Sir Seewoosagur Ramgoolam: Architect of Independence

Sir Seewoosagur Ramgoolam: Architect of Independence

To mark the 115th Birth Anniversary

Homage to the Father of the Nation


On October 22, 1959 Reuters had reported Dr Ramgoolam saying that his party wanted independence for Mauritius. No political leader had until then talked of independence. Given the socio-politico context, hardly anyone could think of it as a reality. Ramgoolam himself had not publicly said anything about it in Mauritius. The first time that he spoke of independence was in the United Kingdom. That was a fall of thunder-storm on the opposition, then constituted by big sugar and financial magnates with a large population under their grip. However, most people had received the news as an oracle, signifying social justice, economic redress and political freedom.


Earlier, on March 9,  general elections had been held under a new Constitution with universal adult suffrage and 40 single-member constituencies. The Mauritius Labour Party had won the 1953 elections on this issue.  Thereafter, Guy Rozemont had presented a motion asking Lennox-Boyd, then Secretary of State, to convene a constitutional conference. This was held in 1955 and was followed by another one in 1957. It was evident that with adult suffrage the Labour Party along with its ally, the Comité d’Action Musulman, would win with an overwhelming majority. This is what happened and the Parti Mauricien of Jules Koenig foundered in ashes and the Independent Forward Bloc of Sookdeo Bissoondoyal found itself relegated in the background.


Photo –delegation London conference


The 1959 general elections were held on the issue of responsible government and Dr Ramgoolam received a clear mandate. He went to Great Britain and established contacts with the British government then run by the Conservative Party. A committed Labour leader, he won the confidence of high-profile Conservative politicians, including Secretary of State Ian Macleod, who was to play a decisive role as far as constitutional reforms were concerned.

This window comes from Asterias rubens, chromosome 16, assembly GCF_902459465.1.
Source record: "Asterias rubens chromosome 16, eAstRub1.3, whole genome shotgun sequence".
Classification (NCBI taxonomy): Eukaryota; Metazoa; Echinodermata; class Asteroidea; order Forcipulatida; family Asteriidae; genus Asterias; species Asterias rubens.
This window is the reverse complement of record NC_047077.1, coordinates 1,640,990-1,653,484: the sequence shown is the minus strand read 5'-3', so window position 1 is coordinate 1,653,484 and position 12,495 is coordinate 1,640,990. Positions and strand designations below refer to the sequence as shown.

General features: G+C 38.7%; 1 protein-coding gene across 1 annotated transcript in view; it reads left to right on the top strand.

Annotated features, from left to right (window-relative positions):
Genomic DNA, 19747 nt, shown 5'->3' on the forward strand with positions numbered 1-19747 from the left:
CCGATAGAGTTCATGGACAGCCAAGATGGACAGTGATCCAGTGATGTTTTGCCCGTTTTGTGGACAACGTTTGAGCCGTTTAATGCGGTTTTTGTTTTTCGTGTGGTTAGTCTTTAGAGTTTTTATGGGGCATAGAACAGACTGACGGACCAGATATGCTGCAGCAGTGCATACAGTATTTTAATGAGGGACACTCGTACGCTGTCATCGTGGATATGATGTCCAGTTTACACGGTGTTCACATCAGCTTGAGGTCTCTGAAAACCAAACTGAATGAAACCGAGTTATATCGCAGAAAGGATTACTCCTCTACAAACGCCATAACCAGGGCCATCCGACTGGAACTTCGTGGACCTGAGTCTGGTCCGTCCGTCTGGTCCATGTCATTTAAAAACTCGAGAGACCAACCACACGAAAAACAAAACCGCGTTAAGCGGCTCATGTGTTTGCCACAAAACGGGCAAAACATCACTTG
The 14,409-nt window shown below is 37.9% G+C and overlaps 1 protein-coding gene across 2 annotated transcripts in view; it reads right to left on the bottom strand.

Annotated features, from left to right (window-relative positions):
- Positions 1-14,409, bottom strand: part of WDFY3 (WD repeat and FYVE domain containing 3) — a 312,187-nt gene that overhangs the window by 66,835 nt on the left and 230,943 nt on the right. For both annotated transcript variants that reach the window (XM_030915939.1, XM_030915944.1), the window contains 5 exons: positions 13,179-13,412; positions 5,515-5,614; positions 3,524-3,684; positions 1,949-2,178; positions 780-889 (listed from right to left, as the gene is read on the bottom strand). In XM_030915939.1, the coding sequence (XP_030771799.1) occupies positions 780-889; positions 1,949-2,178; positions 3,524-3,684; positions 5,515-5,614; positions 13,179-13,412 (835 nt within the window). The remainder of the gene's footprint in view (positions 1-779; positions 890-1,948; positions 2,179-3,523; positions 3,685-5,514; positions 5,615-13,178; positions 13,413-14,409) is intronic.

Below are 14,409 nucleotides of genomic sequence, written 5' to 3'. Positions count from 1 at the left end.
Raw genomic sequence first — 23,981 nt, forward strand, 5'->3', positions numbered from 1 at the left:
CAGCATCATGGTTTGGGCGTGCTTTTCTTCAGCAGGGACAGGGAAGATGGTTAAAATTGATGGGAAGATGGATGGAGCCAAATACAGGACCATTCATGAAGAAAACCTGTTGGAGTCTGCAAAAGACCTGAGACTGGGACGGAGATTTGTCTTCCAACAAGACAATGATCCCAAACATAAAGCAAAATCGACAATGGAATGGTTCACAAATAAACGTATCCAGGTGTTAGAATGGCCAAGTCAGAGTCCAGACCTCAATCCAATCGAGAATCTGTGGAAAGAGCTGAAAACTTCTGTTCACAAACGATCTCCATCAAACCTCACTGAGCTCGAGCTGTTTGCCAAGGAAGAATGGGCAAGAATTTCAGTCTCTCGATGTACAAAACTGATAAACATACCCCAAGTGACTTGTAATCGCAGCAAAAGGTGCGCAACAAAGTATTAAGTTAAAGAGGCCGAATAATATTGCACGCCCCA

Macleod had appreciated Ramgoolam’s humanism, political sagacity and non-communal commitment. That the Secretary of State came to Mauritius in April 1960 to assess our legitimate aspirations, indicated his appreciation for Ramgoolam. Macleod saw what needed to be seen. Most people had political will and Labour leaders had determination to forge ahead. The Secretary of State could not remain insensible. He outlined responsible government as his policy and did not think much of integration which Parti Mauricien had wished.


Two cyclones named, Alix and Carol, had badly hit Mauritius at the beginning of 1960. Much damage had been caused and a sizable assistance was needed to construct houses and finance agricultural projects. In June Ramgoolam left for London accompanied by V. Ringadoo, H.Walter and A. R. Mohamed. He made a strong plea and obtained both a loan and a grant. That was a sufficient proof that the British government had accepted him as the spokesman of its colonial administration of Mauritius. While in England, he broached the subject of independence as a prelude to the conference believed to be scheduled soon. A correspondent of the Yorkshire Evening Press  of July 14, 1960 wrote “Another one of Britain’s colonies wants independence. This time it is the Indian Ocean Island of Mauritius. The demand has not been made public yet, but I am assured by the Island’s senior elected politician, now in London, that it is coming” That was preparing the British mind to accept the idea of independence.

Ramgoolam had done good marketing. In Mauritius, the Conservatives reacted with vehemence. Le Cernéen, then the mouthpiece of the capitalists and arch opponent of Ramgoolam, which afterwards disappeared as the Dodo, took side of the Parti Mauricien which was against political freedom and the Independent Forward Bloc was against any constitutional conference, believing it would saddle Ramgoolam with greater power. In fact, a constitutional conference was due in 1961 and the leader of the Mauritius Labour Party was going to ask complete independence for 1964. In the meantime, the Governor of Mauritius had appointed Dr Ramgoolam as Minister of Finance and Leader of the House. That was an indication that the British government would be agreeable to his demands for Constitutional reforms.